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HomescienceAyes to AI, but with eyes open

Ayes to AI, but with eyes open

Artificial Intelligence, or AI, has become the most ubiquitous of all the frontier technologies out there today. Predicated on the ability of machines to learn and think like humans, AI holds potential across multiple domains, from agriculture and education to creative economy and defence. In particular, generative AI that can create synthetic audio-visual content offers limitless possibilities for humanity. AI’s powerful capabilities are, however, also raising apprehensions about safety and security, ethics, and its economic impact.

One of the significant concerns pertains to racial discrimination and gender bias. Several researchers have pointed out that AI replicates existing human biases that can make its application flawed and skewed. This poses grave implications in domains like healthcare or fintech. There are also ethical concerns. For instance, generative AI-based apps like those producing visual arts or music have raised fears of privacy and copyright violations. AI algorithms have also proved helpful for hackers and cybercriminals to enhance the lethality of their phishing and malware attacks. Then, there is deepfake technology, which replicates specific facial and human features to produce realistic-looking videos. It offers a potent tool for disinformation and propaganda targeted at nation-states, enterprises and individuals. Even Prime Minister Narendra Modi has highlighted the grave threat posed by the deepfake and underlined the importance of awareness and media literacy to tackle it.

AI and geopolitics

AI has emerged as one of the most transformative or disruptive technologies. Its precipitous speed and revolutionary potential have set off a race among major powers. Russian President Vladimir Putin had in 2017 declared in no uncertain terms that the country that would lead on AI would rule the world. This competition is akin to the ‘Sputnik Moment’ – that pivotal juncture in the late 1950s, when the United States began scrambling for resources to develop space exploration technology to catch up with the Soviet Union. In the AI race, China, in particular, has taken a geopolitical approach, seeking to emerge as a leader in research and application of technology to displace the US. According to the Australian Strategic Policy Institute’s Critical Technology Tracker, China leads in AI algorithms and accelerators, machine learning and advanced data analytics, outdoing the Western countries.

The geopolitical context of AI development and its emerging implications have necessitated the creation of regulatory guardrails, broadly encompassed in the terminology of ‘ethical and responsible AI’. In recent months, a raft of domestic frameworks has addressed these aspects. Taking the lead, the European Union has proposed the first comprehensive AI law that will devise rules as per the level of risks posed by different AI systems, from limited to unacceptable. In October 2023, the United States issued an Executive Order to promote accountable, secure and trustworthy AI while advancing innovation and competition.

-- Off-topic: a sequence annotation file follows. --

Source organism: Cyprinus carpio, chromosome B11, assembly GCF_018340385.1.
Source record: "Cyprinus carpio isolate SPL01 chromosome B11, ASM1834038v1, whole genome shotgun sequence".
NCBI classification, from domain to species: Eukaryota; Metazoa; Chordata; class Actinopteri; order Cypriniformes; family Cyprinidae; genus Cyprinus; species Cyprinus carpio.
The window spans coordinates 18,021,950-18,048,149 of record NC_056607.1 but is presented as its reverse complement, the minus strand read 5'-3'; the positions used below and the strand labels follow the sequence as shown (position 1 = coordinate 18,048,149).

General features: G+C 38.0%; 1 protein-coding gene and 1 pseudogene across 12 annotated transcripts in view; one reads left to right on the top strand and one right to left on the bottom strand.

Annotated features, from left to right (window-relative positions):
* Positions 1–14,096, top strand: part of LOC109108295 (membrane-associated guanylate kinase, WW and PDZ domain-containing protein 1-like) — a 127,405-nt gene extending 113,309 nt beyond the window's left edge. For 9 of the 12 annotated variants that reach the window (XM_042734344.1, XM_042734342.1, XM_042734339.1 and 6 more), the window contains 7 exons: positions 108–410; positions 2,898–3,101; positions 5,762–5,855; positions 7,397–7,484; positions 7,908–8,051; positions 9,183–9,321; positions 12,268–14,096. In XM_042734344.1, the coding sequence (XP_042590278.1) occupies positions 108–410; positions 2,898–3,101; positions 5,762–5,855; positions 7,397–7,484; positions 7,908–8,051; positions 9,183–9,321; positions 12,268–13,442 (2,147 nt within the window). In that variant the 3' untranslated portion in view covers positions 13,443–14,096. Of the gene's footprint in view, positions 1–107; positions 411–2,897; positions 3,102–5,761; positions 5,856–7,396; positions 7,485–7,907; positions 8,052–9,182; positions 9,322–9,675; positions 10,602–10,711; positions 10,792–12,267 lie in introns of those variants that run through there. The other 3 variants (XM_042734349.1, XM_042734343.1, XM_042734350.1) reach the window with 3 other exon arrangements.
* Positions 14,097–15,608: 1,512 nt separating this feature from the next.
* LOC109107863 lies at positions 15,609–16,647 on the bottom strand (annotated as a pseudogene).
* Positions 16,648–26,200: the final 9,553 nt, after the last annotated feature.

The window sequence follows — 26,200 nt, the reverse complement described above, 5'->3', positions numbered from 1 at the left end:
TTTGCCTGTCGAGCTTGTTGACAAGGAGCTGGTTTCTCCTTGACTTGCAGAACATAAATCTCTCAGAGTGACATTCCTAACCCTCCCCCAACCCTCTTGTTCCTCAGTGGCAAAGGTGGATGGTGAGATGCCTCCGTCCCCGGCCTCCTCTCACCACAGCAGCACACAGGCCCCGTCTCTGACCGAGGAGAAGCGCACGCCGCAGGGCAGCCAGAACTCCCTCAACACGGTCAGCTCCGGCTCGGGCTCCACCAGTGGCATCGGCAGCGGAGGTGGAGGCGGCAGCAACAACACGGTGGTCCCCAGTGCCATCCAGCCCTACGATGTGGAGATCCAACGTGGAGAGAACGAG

Some plurilateral initiatives have also pursued this idea. Notable among these are the Organization for Economic Cooperation and Development principles on AI and the G20 AI Principles that debuted in 2019. Most recently, in November 2023, the UK unveiled the Bletchley Declaration, which, among others, brings the US and China together to ensure transparency and accountability in developing AI systems.

AI and Global South

India is also leaving no stone unturned to project its vision of AI governance. Domestically, it is implementing several measures to develop AI systems responsibly. It is also considering appointing a nodal officer to tackle deepfakes. At the diplomatic level, what distinguishes India’s endeavour from other initiatives is the prominence given to the concerns of the Global South, which has largely been a peripheral voice in the AI global governance debate.

India utilised the just concluded Global Partnership on Artificial Intelligence Summit to put forth the Global South’s priorities. The summit’s New Delhi Declaration, besides proposing to create a global framework on AI trust and safety and disseminate the benefits of AI for all, also commits to include the Global South’s needs in the development of AI. This emphasis was also visible in the G20 New Delhi Leaders’ Declaration that declared the grouping’s commitment to harnessing AI for the public good by solving challenges responsibly and inclusively, with a human-centric focus, while protecting people’s rights and safety.

This emphasis on the Global South’s concerns is a bid to avoid ‘AI Colonialism’ – a lesson learnt from the Cold War years when the Nuclear Non-proliferation Treaty shaped the global non-proliferation regime by excluding the Global South and promoting ‘nuclear apartheid’. While geopolitics will certainly shape the scope of global cooperation, India is eager to shape the global conversation on this key frontier technology.

Sameer Patil.Sameer Patil.

Sameer Patil.

Credit: Special Arrangement

(The writer is a Senior Fellow at the Centre for Security, Strategy and Technology in the Observer Research Foundation (ORF). He is also the Deputy Director of the ORF Mumbai. He serves as India Commissioner for the Global Tech Security Commission set up by the Krach Institute for Tech Diplomacy at Purdue and the Atlantic Council.)

(Published 15 December 2023, 23:42 IST)

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